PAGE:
Last of the Winter Citrus


Tuesday 27 January, 2015 by Uncle Spike

Citrus fruit are harvested in one of two seasons, depending on the variety. For example, we have lemon and orange trees, some of which fruit in the summer, whilst the bulk of them are winter crops.

Ninety-five percent of our crops mature from late November to late January. For us, that primarily means clementines, but we also have pomelo, lovely large Washington oranges, small juicing oranges, winter lemons, wild oranges, and kumquats. As the picking season draws to a close, we have just a few left to share with you…



These are extraordinarily big and juicy this year on one of our trees. We had a storm just when they were flowering which blew off much of the flower heads, so this small tree ended up with less fruit in which to stuff in all its nutrients. This compares to another tangerine tree that had many more, but smaller, more normal sized fruit.



Wild Oranges

These wild trees are mainly kept for two purposes, one being to maintain the genetic balance of the orchard, as to have every tree the exact same means inter-pollination will eventually stifle the genetic strength of the orchard, much in the same way we talk about ‘inbreeding’. The other purpose is for grafting, as these wild trees are generally tough, and more readily accept grafts of other citrus trees in order to turn them into lemon trees for example. We just keep a couple of these trees, and use the fruit for marmalade, as whilst the flesh and juice are very bitter, the rind is excellent for semi-sweet marmalades.



Washington Oranges

These are plentiful most years, and vary from the size of a large guys fist, to almost small grapefruit sized monsters. The rind and pith is very thick in general, meaning peeling by hand is very easy, and the segments can be over an inch (3cm) wide, and very very sweet and juicy 🙂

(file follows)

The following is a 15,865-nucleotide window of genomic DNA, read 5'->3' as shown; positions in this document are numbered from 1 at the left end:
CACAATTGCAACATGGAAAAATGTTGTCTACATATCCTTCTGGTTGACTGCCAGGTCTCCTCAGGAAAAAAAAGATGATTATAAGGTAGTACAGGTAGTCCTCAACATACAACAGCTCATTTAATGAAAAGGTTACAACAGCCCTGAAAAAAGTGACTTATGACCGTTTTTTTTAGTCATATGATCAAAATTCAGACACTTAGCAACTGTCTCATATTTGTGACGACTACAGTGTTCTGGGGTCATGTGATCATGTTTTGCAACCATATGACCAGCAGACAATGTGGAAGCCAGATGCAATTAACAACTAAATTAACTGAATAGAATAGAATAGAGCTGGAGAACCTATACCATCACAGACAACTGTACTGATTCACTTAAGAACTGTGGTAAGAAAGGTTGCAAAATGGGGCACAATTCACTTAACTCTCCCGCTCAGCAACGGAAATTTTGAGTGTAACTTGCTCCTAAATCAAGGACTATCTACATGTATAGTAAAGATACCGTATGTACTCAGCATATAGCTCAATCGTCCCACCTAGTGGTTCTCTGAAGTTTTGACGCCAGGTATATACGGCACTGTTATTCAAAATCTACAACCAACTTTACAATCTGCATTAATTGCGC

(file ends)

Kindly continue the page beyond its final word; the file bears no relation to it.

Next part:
27 thoughts on “Last of the Winter Citrus

  1. Goodness this takes me back to holidays in Spain! I once drove over a hill and there were mounds of little oranges piled on the verge with no skins. It has always puzzled me as to why anyone would use the skins and throw away the fruit. Do you know the reason?
    In Russia there is an amazing citrus tree called the Tree of Friendship which I have written about before. For decades foreign visitors and dignitaries from all over the world have grafted fruit into this tree as a symbol of peace and friendship. It is amazing.
    I loved your post thanks for the memories and beautiful images.

    Liked by 1 person

  2. dayphoto says:

    What are you doing to do with yourself now that all the fruit is finished for the year? Do you have some other yummy something coming on?

    Linda ❤⊱彡


  3. Cathy says:

    Amazing tangerines – proves it’s worth removing flowers on a small tree? Did they taste as sweet?

    Liked by 1 person

  4. Wild oranges – I’d never heard of them. Love your explanation. Do you stay away from limes intentionally?

    Liked by 1 person

  5. No vitamin C deficiency for you or your family, methinks.


  6. I love those. they wouldn’t get past the the supermarket quality uniformity police in UK I have to say!

    Liked by 1 person

  7. I agree with Sue: how wonderful to be able to pick fruit from your very own trees. Picking berries on our own land is the only thing I have to compare it!

    Jennifer xo


  8. Sue Slaght says:

    Spike I can hardly believe how big the fruit is! Oh to be able to pick fresh fruit off of one’s own trees. I can barely imagine it.


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